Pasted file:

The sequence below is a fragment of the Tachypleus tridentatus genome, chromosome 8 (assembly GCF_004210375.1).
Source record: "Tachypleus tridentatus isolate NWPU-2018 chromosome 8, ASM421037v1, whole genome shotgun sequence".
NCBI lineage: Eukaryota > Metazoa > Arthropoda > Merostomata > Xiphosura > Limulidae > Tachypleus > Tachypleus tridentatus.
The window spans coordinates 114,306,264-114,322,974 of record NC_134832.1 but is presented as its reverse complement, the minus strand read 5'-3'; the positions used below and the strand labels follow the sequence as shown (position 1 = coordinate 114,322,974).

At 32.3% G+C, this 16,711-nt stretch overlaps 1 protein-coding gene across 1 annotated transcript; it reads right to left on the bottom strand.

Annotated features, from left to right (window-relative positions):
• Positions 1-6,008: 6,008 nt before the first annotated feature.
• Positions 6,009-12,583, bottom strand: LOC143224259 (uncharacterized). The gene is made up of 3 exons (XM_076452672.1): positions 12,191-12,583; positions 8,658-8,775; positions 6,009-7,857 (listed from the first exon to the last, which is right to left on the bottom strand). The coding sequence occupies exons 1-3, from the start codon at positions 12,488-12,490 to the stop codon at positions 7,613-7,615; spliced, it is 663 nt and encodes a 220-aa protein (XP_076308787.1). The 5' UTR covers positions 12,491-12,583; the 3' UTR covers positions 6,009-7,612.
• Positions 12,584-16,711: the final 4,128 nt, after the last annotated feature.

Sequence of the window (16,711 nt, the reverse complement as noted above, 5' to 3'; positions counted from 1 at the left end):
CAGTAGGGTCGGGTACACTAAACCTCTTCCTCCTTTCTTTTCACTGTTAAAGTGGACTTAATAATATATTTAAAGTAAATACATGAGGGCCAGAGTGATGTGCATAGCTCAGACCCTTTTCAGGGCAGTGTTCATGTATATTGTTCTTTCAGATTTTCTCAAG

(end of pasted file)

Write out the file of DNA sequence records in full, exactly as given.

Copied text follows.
The sequence below is a fragment of the Tachypleus tridentatus genome, chromosome 8 (assembly GCF_004210375.1).
Source record: "Tachypleus tridentatus isolate NWPU-2018 chromosome 8, ASM421037v1, whole genome shotgun sequence".
NCBI lineage: Eukaryota > Metazoa > Arthropoda > Merostomata > Xiphosura > Limulidae > Tachypleus > Tachypleus tridentatus.
The window spans coordinates 114,306,264-114,322,974 of record NC_134832.1 but is presented as its reverse complement, the minus strand read 5'-3'; the positions used below and the strand labels follow the sequence as shown (position 1 = coordinate 114,322,974).

At 32.3% G+C, this 16,711-nt stretch overlaps 1 protein-coding gene across 1 annotated transcript; it reads right to left on the bottom strand.

Annotated features, from left to right (window-relative positions):
• Positions 1-6,008: 6,008 nt before the first annotated feature.
• Positions 6,009-12,583, bottom strand: LOC143224259 (uncharacterized). The gene is made up of 3 exons (XM_076452672.1): positions 12,191-12,583; positions 8,658-8,775; positions 6,009-7,857 (listed from the first exon to the last, which is right to left on the bottom strand). The coding sequence occupies exons 1-3, from the start codon at positions 12,488-12,490 to the stop codon at positions 7,613-7,615; spliced, it is 663 nt and encodes a 220-aa protein (XP_076308787.1). The 5' UTR covers positions 12,491-12,583; the 3' UTR covers positions 6,009-7,612.
• Positions 12,584-16,711: the final 4,128 nt, after the last annotated feature.

Sequence of the window (16,711 nt, the reverse complement as noted above, 5' to 3'; positions counted from 1 at the left end):
CAGTAGGGTCGGGTACACTAAACCTCTTCCTCCTTTCTTTTCACTGTTAAAGTGGACTTAATAATATATTTAAAGTAAATACATGAGGGCCAGAGTGATGTGCATAGCTCAGACCCTTTTCAGGGCAGTGTTCATGTATATTGTTCTTTCAGATTTTCTCAAG